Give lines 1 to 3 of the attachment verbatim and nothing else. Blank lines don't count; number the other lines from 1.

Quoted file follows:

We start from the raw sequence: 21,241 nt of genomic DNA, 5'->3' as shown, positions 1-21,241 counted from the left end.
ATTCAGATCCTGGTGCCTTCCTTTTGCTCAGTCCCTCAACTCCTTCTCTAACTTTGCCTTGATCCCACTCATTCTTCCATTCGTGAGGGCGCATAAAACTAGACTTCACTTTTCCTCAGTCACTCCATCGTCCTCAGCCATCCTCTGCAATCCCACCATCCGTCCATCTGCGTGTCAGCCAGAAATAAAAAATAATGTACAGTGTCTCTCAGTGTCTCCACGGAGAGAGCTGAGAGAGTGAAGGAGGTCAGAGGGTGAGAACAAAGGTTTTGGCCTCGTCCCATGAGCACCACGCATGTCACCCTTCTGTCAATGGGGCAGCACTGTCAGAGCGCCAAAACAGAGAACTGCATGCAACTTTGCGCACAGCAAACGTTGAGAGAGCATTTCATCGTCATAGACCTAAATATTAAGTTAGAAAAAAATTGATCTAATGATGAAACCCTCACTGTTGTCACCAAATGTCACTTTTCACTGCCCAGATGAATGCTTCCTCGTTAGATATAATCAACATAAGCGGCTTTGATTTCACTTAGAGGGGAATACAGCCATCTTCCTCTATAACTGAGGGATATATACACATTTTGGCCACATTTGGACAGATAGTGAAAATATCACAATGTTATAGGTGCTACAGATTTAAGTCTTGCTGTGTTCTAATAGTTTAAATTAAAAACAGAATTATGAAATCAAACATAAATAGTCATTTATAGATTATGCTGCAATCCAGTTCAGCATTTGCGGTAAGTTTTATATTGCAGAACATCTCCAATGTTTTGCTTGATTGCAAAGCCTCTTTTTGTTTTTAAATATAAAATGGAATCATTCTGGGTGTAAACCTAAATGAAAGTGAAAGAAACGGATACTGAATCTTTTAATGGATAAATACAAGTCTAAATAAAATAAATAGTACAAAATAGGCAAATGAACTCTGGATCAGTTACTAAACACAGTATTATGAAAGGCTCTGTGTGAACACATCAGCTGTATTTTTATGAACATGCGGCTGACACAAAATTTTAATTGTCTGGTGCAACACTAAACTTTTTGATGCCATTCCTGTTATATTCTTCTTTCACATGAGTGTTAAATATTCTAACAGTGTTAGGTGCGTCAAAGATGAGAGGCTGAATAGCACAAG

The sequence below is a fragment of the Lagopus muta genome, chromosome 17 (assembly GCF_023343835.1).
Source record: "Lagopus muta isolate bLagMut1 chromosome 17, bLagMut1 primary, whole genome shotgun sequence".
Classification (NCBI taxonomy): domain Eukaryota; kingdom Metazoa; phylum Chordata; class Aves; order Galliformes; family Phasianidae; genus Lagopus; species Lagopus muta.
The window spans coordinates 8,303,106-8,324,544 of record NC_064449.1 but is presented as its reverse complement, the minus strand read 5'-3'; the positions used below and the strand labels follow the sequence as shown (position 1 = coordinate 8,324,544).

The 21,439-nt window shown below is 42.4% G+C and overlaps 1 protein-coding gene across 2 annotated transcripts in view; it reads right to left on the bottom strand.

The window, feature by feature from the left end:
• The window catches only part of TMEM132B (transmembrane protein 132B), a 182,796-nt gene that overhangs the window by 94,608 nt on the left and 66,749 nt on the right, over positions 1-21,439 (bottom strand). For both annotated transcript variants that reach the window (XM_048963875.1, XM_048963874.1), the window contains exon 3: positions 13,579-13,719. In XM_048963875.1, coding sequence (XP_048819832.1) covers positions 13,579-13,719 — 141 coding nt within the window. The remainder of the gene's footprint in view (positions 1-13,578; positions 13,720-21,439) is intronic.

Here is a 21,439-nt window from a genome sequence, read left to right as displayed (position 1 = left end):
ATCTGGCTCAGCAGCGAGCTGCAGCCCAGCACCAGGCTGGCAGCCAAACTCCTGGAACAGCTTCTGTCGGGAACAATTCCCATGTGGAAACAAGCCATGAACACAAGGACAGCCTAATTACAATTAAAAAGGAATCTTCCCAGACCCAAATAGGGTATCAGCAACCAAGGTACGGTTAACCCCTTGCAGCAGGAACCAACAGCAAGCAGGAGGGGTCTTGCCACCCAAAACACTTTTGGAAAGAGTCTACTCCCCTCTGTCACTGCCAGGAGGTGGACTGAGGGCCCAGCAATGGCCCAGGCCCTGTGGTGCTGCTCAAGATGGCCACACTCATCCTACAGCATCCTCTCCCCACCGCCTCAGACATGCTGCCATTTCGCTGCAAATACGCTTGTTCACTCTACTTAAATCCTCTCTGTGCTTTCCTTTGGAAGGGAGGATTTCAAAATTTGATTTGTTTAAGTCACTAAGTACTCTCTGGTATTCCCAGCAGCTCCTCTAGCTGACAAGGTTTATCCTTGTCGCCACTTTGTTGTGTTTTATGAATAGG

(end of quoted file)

We start from the raw sequence: 21,241 nt of genomic DNA, 5'->3' as shown, positions 1-21,241 counted from the left end.
ATTCAGATCCTGGTGCCTTCCTTTTGCTCAGTCCCTCAACTCCTTCTCTAACTTTGCCTTGATCCCACTCATTCTTCCATTCGTGAGGGCGCATAAAACTAGACTTCACTTTTCCTCAGTCACTCCATCGTCCTCAGCCATCCTCTGCAATCCCACCATCCGTCCATCTGCGTGTCAGCCAGAAATAAAAAATAATGTACAGTGTCTCTCAGTGTCTCCACGGAGAGAGCTGAGAGAGTGAAGGAGGTCAGAGGGTGAGAACAAAGGTTTTGGCCTCGTCCCATGAGCACCACGCATGTCACCCTTCTGTCAATGGGGCAGCACTGTCAGAGCGCCAAAACAGAGAACTGCATGCAACTTTGCGCACAGCAAACGTTGAGAGAGCATTTCATCGTCATAGACCTAAATATTAAGTTAGAAAAAAATTGATCTAATGATGAAACCCTCACTGTTGTCACCAAATGTCACTTTTCACTGCCCAGATGAATGCTTCCTCGTTAGATATAATCAACATAAGCGGCTTTGATTTCACTTAGAGGGGAATACAGCCATCTTCCTCTATAACTGAGGGATATATACACATTTTGGCCACATTTGGACAGATAGTGAAAATATCACAATGTTATAGGTGCTACAGATTTAAGTCTTGCTGTGTTCTAATAGTTTAAATTAAAAACAGAATTATGAAATCAAACATAAATAGTCATTTATAGATTATGCTGCAATCCAGTTCAGCATTTGCGGTAAGTTTTATATTGCAGAACATCTCCAATGTTTTGCTTGATTGCAAAGCCTCTTTTTGTTTTTAAATATAAAATGGAATCATTCTGGGTGTAAACCTAAATGAAAGTGAAAGAAACGGATACTGAATCTTTTAATGGATAAATACAAGTCTAAATAAAATAAATAGTACAAAATAGGCAAATGAACTCTGGATCAGTTACTAAACACAGTATTATGAAAGGCTCTGTGTGAACACATCAGCTGTATTTTTATGAACATGCGGCTGACACAAAATTTTAATTGTCTGGTGCAACACTAAACTTTTTGATGCCATTCCTGTTATATTCTTCTTTCACATGAGTGTTAAATATTCTAACAGTGTTAGGTGCGTCAAAGATGAGAGGCTGAATAGCACAAG

The sequence below is a fragment of the Lagopus muta genome, chromosome 17 (assembly GCF_023343835.1).